Hundreds upon hundreds of New York's poorest Black and Latino youth have had to live in a place where they face violence and abuse at every turn, where kids wrestle with addiction and mental trauma, with their parents nowhere to be found. They haven't been abandoned in neighborhood slums, they've been placed in “secure detention.” The Department of Justice's extensive investigation of four of New York's juvenile detention facilities sheds chilling light on a system plagued by unaccountability and abuse. The new report, released today, documents the routine use of excessive force by staff, which has traumatized and even broken the bones of children while authorities looked the other way. “Anything from sneaking an extra cookie to initiating a fistfight may result in a full prone restraint with handcuffs,” the investigators found. So who are these kids? In 2006, Human Rights Watch profiled two of the detention centers investigated by the Justice Department, Tryon and Lansing, where teenage girls were detained for both violent and nonviolent infractions. Often, they were refugees of the foster care system, arrested after spending most of their lives cycling through the homes of strangers. Many began their path to "delinquency" in school, where "zero tolerance" security tactics were used to keep disobedient kids in line. Drugs and mental health problems drove many children into detention, after poverty and isolation from the healthcare system had kept them shut out of early treatment programs. As the Times reported earlier this month, juvenile detention has become a makeshift "asylum" for children whose mental health needs have been neglected in their communities, due to poverty and social disinvestment. So they go into detention, where facility staff are eager to respond to the children's “anti-social behavior” in kind, according to Human Rights Watch:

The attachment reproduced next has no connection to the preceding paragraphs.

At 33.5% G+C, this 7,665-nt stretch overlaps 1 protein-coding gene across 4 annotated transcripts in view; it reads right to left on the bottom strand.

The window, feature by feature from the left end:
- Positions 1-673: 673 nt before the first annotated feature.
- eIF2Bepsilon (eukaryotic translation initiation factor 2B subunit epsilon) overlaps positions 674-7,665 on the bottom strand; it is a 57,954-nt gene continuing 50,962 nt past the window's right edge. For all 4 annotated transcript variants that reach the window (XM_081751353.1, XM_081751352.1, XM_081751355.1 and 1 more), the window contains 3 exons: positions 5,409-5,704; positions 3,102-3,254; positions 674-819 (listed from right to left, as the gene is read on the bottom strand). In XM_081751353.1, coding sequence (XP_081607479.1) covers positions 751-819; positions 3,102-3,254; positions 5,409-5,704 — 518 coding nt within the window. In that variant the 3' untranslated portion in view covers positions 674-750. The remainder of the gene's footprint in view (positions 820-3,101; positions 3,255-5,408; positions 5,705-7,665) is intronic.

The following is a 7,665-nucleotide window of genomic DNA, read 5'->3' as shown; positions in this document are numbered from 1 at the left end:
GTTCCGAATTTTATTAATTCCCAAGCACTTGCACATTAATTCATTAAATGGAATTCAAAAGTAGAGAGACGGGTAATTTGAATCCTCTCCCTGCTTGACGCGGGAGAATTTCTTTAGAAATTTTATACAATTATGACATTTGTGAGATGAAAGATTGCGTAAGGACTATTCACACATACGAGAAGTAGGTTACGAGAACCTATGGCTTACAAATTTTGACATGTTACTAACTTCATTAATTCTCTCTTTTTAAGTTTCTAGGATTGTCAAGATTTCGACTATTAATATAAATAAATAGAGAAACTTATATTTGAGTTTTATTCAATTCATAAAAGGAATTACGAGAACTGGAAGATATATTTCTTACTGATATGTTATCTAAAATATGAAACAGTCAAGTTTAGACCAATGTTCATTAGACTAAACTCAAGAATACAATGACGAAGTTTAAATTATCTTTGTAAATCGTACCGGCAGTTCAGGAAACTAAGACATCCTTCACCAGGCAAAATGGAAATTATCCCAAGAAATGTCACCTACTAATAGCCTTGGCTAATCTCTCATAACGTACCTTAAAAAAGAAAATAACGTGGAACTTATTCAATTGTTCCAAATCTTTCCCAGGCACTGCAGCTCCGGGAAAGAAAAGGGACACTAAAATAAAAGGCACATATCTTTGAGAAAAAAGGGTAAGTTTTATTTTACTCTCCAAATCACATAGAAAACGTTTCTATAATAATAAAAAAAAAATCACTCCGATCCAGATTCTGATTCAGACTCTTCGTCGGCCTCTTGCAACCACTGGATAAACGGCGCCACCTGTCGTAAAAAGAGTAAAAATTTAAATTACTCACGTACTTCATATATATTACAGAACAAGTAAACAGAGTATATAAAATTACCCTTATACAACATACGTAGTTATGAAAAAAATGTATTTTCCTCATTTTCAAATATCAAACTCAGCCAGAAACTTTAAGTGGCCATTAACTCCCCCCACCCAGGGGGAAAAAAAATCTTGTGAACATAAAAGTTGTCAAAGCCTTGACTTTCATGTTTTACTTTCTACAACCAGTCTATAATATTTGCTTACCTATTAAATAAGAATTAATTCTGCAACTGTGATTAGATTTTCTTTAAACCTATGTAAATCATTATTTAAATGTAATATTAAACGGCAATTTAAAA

Girls described being restrained or witnessing others being restrained for: failing to hold their hands behind their back in the prescribed manner when standing in line, holding and waving a comb while speaking to a staff member, failing to make their bed correctly, talking back to staff or "acting out," misbehaving in school, not following directions, refusing to go swimming, "mouthing off," not raising their hands before speaking or acting, being loud, moving without permission, and "playing around." As a girl formerly held at Lansing stated, "They thought restraints were the answer to everything. They'd use them for anything."
The demographic profile of the state's detention system, which holds about 1,000 in total, spells out which kids are dealt this kind of discipline:
In New York State, 54 percent of children in the general population are Caucasian, 20 percent are Latino, 18 percent are African-American, and 6 percent are Asian. In contrast, of the girls admitted to the Lansing and Tryon facilities over the last three years, 54 percent are non-Hispanic African-American, 19 percent are classified as Hispanic, 23 percent are non-Hispanic White, and none is Asian. 10 girls, or 3 percent of the total, are Native American.... Since 1995, African-American boys and girls have consistently accounted for close to 60 percent of children taken into [Office of Children and Family Services] custody.
And since 1995, many of those boys and girls probably grew up to become the latest additions to the state's adult prison population, which is today roughly 80 percent people of color. Numerous studies have pointed out that kids caught up in the juvenile justice system are extremely likely to become criminally involved later in life. For some, juvenile prison may be as far as they'll ever get. Darryl Thompson, a 15 year-old from the Bronx with behavioral issues, died in 2006 after he was handcuffed and pinned down by two staffers trying to “restrain” him at the Tryon Residential Center. Others will leave juvenile prison only to be dumped onto a threadbare social service system. One girl interviewed by Human Rights Watch recalled by shuttled into a local homeless shelter upon release:
It's not good in there. I saw a lot of junkies, it's cold and not homey, it's scary, girls are always fighting. I've been sleeping at friends' houses.
The federal monitoring of New York's detention centers--part of a national initiative by the Justice Department--could spur ongoing reform efforts by Governor David Paterson's administration, which has vowed to shift toward service-based intervention programs, improve oversight, and close “underutilized” facilities. But the state's move to close budget gaps by slashing social services—which disproportionately burdens poor communities of color—suggest that for the foreseeable future, many more youth, whom society has denied the security of a stable home, will be delivered into the secure hands of the state. Image: Rene, 15 ("No Place for Children: Voices From Juvenile Detention" by Steve Liss)